Increasingly, active members of the Greenwich Polo Club's social scene have included many twentysomething jetsetters who one might expect to show more interest in sleeping off a hangover on Sunday afternoon than arriving at the field fresh and ready for a day of equestrian mastery. Although the gloriously epic-scale hats (Peter Beaton and Philip Treacy, if you please) still dominate the audience, they mingle with the Frédéric Fekkai pin-straight blowouts and the tousled locks of career partiers. The fact that polo's appeal crosses generations is precisely what has guaranteed its longevity. And while the numbers of devotees it attracts may be growing, with tournament sponsors that include Mercedes-Benz of Greenwich, Veuve Clicquot and Baccarat, the Greenwich Polo Club has hardly gone common. Under Brant's formidable leadership, the club has, since its first season, attracted a hobnobbing mix of upper-crust patricians, foreign dignitaries, nouveau Manhattan socialites of the art world and public relations variety, and the sprinkling of celebrities that make any party just a smidge more fun.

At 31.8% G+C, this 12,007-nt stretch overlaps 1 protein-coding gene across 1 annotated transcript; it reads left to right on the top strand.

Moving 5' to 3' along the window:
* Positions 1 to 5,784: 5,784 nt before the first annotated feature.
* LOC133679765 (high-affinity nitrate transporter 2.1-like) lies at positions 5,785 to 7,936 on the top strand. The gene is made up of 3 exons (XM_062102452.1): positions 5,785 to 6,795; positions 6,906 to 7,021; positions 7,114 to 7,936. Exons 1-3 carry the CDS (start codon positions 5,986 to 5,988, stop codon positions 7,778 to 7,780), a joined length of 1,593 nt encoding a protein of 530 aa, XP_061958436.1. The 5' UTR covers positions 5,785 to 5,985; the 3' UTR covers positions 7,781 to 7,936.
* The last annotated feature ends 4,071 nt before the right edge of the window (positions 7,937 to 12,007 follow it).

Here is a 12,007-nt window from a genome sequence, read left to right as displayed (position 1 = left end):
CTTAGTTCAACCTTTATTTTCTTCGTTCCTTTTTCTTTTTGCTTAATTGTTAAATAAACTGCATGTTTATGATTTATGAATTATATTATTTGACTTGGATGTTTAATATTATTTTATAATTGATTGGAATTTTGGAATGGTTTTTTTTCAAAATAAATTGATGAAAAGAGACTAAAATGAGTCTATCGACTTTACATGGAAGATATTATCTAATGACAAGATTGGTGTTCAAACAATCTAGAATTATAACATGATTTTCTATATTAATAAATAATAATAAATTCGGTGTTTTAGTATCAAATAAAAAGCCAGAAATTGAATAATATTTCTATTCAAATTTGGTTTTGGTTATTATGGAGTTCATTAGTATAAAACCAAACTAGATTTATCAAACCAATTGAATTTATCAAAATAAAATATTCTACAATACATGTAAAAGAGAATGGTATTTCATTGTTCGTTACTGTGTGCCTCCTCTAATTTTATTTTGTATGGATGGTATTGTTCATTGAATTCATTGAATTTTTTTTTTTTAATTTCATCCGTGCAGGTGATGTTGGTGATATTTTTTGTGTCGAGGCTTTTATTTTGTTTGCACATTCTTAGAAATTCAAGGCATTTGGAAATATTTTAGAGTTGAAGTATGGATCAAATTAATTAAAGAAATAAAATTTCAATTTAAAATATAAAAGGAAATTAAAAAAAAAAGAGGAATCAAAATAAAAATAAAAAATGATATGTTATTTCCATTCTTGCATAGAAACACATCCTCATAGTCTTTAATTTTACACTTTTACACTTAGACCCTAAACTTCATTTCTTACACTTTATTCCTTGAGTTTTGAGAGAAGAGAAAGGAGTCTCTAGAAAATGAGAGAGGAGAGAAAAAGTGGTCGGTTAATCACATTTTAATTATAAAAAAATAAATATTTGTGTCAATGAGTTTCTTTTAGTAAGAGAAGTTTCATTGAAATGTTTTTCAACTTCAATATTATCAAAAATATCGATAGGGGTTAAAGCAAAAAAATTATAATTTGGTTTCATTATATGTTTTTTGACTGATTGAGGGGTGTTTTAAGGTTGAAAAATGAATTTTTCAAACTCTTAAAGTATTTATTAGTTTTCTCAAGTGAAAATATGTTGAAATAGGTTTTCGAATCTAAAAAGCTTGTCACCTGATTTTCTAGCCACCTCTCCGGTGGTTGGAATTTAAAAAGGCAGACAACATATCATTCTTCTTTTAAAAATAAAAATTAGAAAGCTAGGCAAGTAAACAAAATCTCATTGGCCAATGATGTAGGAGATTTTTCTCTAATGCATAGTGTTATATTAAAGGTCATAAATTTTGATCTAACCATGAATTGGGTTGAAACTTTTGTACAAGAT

This is certainly no surprise coming from Brant, who, in an arena that includes fellow team patrons, actor Tommy Lee Jones and leading global business magnates, is arguably the nation's polo tour de force. Along with friend and financier Neil Hirsch, Brant established the Bridgehampton Polo Club in the 80s, the same period during which he revived the Saratoga Polo Association. His fortuitous meeting with Thomas Glynn, a now-deceased polo luminary for whom a memorial match is held at the Greenwich Polo Club every August, cemented Brant's long-lasting dedication to the game. In between the entrepreneurial projects ranging from film producing to publishing and a jet-set lifestyle with supermodel wife Stephanie Seymour, Brant has devoted extensive resources to developing the Greenwich Polo Club as the center of not only polo but star-studded events for prominent national charities. The Hole in the Wall Gang annual gala to raise funds for a summer camp for children with cancer and other illnesses is known to attract a celeb-heavy crowd along with the social set's usual suspects, as do the Children's Health Fund and the Children's Hospital Montefiore fundraisers.